B.C. man permanently disabled from excessive force arrest files appeal

Lower court ruled Victoria’s Don Lapshinoff missed window for compensation

Photo taken of Lapshinoff’s injuries seven days after the excessive force arrest by Const. Brent Wray of Saanich Police. (Submitted)

Photo taken of Lapshinoff’s injuries seven days after the excessive force arrest by Const. Brent Wray of Saanich Police. (Submitted)

A B.C. man with debilitating injuries sustained during an arrest in Saanich in 2010 is appealing a court ruling that denied him $120,000 in compensation over a failure to comply with a notice requirement.

Supreme Court Justice Ian Meiklem found Saanich Police used excessive force in the arrest of Don Lapshinoff, resulting in a dislocated shoulder and permanent injury to his arm and shoulder. However, the judge dismissed the action in his Dec. 27 ruling over Lapshinoff’s failure to comply with a B.C. law to provide written notice to the municipality within two months of the incident.

The Local Government Act states that “a municipality is not liable for damages unless written notice setting out the time, place and manner in which damage has been sustained is delivered to the municipality within two months from the date on which the damage was sustained.”

Meiklem acknowledged that Lapshinoff was unaware of the notice requirement and that Lapshinoff stated his desire to sue Saanich to two lawyers during the two-month notice period, but that neither lawyer advised him of the notice requirement and neither lawyer provided notice on his behalf.

Meiklem ruled that ignorance of the statutory requirement is not a reasonable excuse, thereby dismissing the action and, as a result, compensation.

He did note that this is one of the cases described in the Law Reform Commission’s 1990 Report on Notice Requirements in Proceedings Against Municipal Bodies, where it was stated: “In many cases a failure to give notice of the claim does not prejudice the municipality and the only function of the requirement is to provide a ‘technicality’ behind which the municipality and its insurer can hide to defeat otherwise worthy claims.”

RELATED: Court denies compensation to man with debilitating injuries from 2010 Saanich arrest

“Section 89 of the amended Police Act made it a responsibility of the Chief Constable of the Municipal Department to immediately report to our office if there is a death, a serious harm or a reportable injury,” said Deputy Police Complaint Commissioner Rollie Woods.

Police footage from the holding room, where Lapshinoff was held after his arrest, shows him expressing concern about his shoulder multiple times to multiple officers, receiving cold packs on a couple of occasions. But Meiklem noted in his ruling there was no evidence of any documentation by the police of the injuries sustained during his arrest.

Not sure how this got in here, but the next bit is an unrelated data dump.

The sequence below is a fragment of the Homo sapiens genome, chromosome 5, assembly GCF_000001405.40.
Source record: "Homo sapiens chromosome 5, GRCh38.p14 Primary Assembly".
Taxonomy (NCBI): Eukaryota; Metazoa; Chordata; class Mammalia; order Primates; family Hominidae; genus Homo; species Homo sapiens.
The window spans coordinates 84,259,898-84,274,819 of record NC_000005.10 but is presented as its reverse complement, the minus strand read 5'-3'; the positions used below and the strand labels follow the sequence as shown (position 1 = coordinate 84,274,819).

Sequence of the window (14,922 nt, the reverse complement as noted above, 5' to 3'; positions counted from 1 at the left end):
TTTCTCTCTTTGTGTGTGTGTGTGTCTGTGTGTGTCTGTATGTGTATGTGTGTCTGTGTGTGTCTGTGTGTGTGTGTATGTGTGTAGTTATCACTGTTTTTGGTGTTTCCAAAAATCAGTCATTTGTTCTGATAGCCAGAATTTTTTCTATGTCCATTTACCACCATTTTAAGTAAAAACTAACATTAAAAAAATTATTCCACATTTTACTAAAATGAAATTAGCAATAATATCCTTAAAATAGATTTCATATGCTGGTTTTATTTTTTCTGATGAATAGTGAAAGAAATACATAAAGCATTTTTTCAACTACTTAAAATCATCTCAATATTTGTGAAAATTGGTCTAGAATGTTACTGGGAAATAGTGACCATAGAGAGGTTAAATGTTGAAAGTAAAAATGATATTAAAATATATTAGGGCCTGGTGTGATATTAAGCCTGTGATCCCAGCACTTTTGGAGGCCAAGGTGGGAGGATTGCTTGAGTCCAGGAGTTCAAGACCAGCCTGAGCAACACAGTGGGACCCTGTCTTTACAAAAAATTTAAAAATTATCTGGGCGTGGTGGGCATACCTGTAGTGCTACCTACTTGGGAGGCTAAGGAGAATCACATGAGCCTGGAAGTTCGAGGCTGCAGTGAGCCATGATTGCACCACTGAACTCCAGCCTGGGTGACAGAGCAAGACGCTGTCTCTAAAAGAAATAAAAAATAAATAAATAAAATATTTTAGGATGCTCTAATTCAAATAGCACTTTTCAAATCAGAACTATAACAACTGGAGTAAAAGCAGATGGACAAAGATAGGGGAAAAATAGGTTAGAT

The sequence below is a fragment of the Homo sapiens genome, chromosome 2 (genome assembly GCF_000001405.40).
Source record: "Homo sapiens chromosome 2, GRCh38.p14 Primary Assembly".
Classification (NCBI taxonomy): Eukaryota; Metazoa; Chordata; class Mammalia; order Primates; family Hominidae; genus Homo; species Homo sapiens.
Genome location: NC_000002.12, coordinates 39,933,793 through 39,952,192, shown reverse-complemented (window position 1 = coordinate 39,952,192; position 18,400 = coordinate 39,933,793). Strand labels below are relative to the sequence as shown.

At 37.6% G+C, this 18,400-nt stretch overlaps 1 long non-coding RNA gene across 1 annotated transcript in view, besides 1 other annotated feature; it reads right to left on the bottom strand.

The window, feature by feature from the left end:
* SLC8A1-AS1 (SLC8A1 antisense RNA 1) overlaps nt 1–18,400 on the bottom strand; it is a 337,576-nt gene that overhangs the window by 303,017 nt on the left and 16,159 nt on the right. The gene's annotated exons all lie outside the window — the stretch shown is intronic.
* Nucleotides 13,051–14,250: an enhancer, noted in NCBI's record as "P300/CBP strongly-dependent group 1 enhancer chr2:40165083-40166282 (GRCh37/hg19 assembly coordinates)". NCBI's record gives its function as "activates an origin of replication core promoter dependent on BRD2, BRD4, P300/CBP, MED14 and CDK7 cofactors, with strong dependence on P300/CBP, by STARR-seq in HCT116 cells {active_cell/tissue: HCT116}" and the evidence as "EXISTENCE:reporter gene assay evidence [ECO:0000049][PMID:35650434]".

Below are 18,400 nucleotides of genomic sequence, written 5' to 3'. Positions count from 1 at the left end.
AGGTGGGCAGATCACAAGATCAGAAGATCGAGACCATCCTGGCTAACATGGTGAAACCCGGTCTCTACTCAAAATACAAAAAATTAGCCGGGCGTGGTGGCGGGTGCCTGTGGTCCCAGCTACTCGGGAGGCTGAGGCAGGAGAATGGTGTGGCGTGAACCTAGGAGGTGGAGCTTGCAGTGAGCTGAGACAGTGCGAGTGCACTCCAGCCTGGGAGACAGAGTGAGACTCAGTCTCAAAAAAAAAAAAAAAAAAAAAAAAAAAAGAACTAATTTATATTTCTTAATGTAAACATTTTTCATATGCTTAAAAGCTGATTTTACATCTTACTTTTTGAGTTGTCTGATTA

The Saanich Police didn’t notify the Office of the Police Complaint Commissioner until Lapshinoff launched his suit in 2012.

When asked why an investigation wasn’t launched in 2012 when they became aware of the case, the OPCC said it was because it did not receive a complaint from Lapshinoff.

The Police Act states the OPCC has the independent power to order an investigation, whether a complaint is made or not.

ALSO READ: Report shows Saanich police officer retroactively fired over corruption, deceit, relationship with sex worker

On the evening of May 15, 2010, Lapshinoff, an electronics technologist, had just finished showing his boat to a prospective buyer at the Goldstream Marina and was driving back into Victoria with his common-law spouse around 9:15 p.m., court documents show.

After being pulled over on suspicion of impaired driving by Const. Brent Wray of Saanich Police, an altercation ensued, leaving Lapshinoff, 55 at the time, with a dislocated shoulder, torn bicep muscle and two torn tendons in his shoulder.

The judge found Const. Wray’s actions “completely unnecessary” and “only explainable as Constable Wray acting out of a loss of self-control and anger, rather than necessity.”

Lapshinoff testified, and video footage from the station holding room corroborates, that when the handcuffs were removed, his right arm flopped down. He had to pick his right arm up with his left to comply with an officer’s request to put his hands on his head. Over the span of two and a half hours, the video shows Lapshinoff discussing his shoulder with officers. He testified that he requested paramedic attention.

Saanich police attempted to get breath samples from Lapshinoff while he was at the station. In his testimony, Lapshinoff said his chest pain was too severe to permit him to provide the breath sample demanded of him.

Lapshinoff was charged with refusing to provide a breath sample, a charge the Crown would stay on March 27, 2012.

After he was released, hospital records show Lapshinoff went to the emergency department at Royal Jubilee Hospital at approximately 1:30 a.m. on May 16 and had his dislocated shoulder relocated. Later that day, he returned to the hospital regarding tingling and numbness. An ultrasound on June 9 revealed a torn bicep muscle and two torn tendons in his shoulder.

He has undergone two surgeries to his shoulder but is left with an irreparable rotator cuff tear that is permanently disabling. He has been told that he may eventually require shoulder replacement.

A Notice of Appeal has just been filed by Lapshinoff’s lawyer.

Saanich Police Department and the District of Saanich declined to comment due to the upcoming appeal.


 

keri.coles@blackpress.ca

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Photo taken of Lapshinoff’s injuries seven days after the excessive force arrest by Const. Brent Wray of Saanich Police. (Submitted)

Photo taken of Lapshinoff’s injuries seven days after the excessive force arrest by Const. Brent Wray of Saanich Police. (Submitted)

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